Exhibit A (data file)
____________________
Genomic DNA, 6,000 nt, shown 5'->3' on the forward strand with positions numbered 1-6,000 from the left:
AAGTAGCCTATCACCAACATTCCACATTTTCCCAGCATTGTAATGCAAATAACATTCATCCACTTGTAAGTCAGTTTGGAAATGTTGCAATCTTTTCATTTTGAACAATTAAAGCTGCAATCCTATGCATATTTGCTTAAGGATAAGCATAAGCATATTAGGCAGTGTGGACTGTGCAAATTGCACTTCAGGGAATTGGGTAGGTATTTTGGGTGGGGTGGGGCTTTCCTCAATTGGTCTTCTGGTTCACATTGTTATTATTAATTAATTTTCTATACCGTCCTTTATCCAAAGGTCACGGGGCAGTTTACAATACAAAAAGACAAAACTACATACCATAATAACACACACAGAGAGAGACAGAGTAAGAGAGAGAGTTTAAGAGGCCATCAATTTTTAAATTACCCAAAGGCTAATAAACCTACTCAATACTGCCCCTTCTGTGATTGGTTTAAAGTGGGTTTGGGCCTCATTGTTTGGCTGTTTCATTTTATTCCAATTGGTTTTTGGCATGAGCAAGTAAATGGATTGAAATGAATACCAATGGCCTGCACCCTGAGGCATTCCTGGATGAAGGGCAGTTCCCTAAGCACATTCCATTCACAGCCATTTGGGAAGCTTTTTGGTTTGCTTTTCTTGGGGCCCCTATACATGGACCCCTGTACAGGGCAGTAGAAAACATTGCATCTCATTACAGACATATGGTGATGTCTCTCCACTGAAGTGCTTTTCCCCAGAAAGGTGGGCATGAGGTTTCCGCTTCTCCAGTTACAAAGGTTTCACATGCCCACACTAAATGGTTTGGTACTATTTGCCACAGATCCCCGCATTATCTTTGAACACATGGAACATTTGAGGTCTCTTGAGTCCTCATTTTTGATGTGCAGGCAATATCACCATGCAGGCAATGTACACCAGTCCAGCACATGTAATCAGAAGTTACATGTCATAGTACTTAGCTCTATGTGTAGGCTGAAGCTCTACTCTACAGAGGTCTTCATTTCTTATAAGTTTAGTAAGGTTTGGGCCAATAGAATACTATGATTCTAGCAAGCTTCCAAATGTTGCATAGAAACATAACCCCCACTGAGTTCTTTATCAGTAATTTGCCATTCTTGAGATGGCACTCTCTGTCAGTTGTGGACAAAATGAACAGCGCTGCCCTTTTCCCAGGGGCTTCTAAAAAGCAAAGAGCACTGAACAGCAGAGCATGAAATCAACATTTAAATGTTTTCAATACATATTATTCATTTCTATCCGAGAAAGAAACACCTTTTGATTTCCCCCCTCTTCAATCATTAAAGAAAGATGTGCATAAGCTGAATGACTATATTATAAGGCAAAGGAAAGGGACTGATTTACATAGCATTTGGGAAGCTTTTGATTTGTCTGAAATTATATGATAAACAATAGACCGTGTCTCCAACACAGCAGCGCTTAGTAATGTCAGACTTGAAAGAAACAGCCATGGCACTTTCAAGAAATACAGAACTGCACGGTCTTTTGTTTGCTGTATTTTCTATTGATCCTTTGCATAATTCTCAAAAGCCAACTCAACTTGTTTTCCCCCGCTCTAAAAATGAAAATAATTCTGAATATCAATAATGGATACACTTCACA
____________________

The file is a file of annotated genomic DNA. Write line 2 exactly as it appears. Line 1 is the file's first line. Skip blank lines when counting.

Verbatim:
AAGTAGCCTATCACCAACATTCCACATTTTCCCAGCATTGTAATGCAAATAACATTCATCCACTTGTAAGTCAGTTTGGAAATGTTGCAATCTTTTCATTTTGAACAATTAAAGCTGCAATCCTATGCATATTTGCTTAAGGATAAGCATAAGCATATTAGGCAGTGTGGACTGTGCAAATTGCACTTCAGGGAATTGGGTAGGTATTTTGGGTGGGGTGGGGCTTTCCTCAATTGGTCTTCTGGTTCACATTGTTATTATTAATTAATTTTCTATACCGTCCTTTATCCAAAGGTCACGGGGCAGTTTACAATACAAAAAGACAAAACTACATACCATAATAACACACACAGAGAGAGACAGAGTAAGAGAGAGAGTTTAAGAGGCCATCAATTTTTAAATTACCCAAAGGCTAATAAACCTACTCAATACTGCCCCTTCTGTGATTGGTTTAAAGTGGGTTTGGGCCTCATTGTTTGGCTGTTTCATTTTATTCCAATTGGTTTTTGGCATGAGCAAGTAAATGGATTGAAATGAATACCAATGGCCTGCACCCTGAGGCATTCCTGGATGAAGGGCAGTTCCCTAAGCACATTCCATTCACAGCCATTTGGGAAGCTTTTTGGTTTGCTTTTCTTGGGGCCCCTATACATGGACCCCTGTACAGGGCAGTAGAAAACATTGCATCTCATTACAGACATATGGTGATGTCTCTCCACTGAAGTGCTTTTCCCCAGAAAGGTGGGCATGAGGTTTCCGCTTCTCCAGTTACAAAGGTTTCACATGCCCACACTAAATGGTTTGGTACTATTTGCCACAGATCCCCGCATTATCTTTGAACACATGGAACATTTGAGGTCTCTTGAGTCCTCATTTTTGATGTGCAGGCAATATCACCATGCAGGCAATGTACACCAGTCCAGCACATGTAATCAGAAGTTACATGTCATAGTACTTAGCTCTATGTGTAGGCTGAAGCTCTACTCTACAGAGGTCTTCATTTCTTATAAGTTTAGTAAGGTTTGGGCCAATAGAATACTATGATTCTAGCAAGCTTCCAAATGTTGCATAGAAACATAACCCCCACTGAGTTCTTTATCAGTAATTTGCCATTCTTGAGATGGCACTCTCTGTCAGTTGTGGACAAAATGAACAGCGCTGCCCTTTTCCCAGGGGCTTCTAAAAAGCAAAGAGCACTGAACAGCAGAGCATGAAATCAACATTTAAATGTTTTCAATACATATTATTCATTTCTATCCGAGAAAGAAACACCTTTTGATTTCCCCCCTCTTCAATCATTAAAGAAAGATGTGCATAAGCTGAATGACTATATTATAAGGCAAAGGAAAGGGACTGATTTACATAGCATTTGGGAAGCTTTTGATTTGTCTGAAATTATATGATAAACAATAGACCGTGTCTCCAACACAGCAGCGCTTAGTAATGTCAGACTTGAAAGAAACAGCCATGGCACTTTCAAGAAATACAGAACTGCACGGTCTTTTGTTTGCTGTATTTTCTATTGATCCTTTGCATAATTCTCAAAAGCCAACTCAACTTGTTTTCCCCCGCTCTAAAAATGAAAATAATTCTGAATATCAATAATGGATACACTTCACA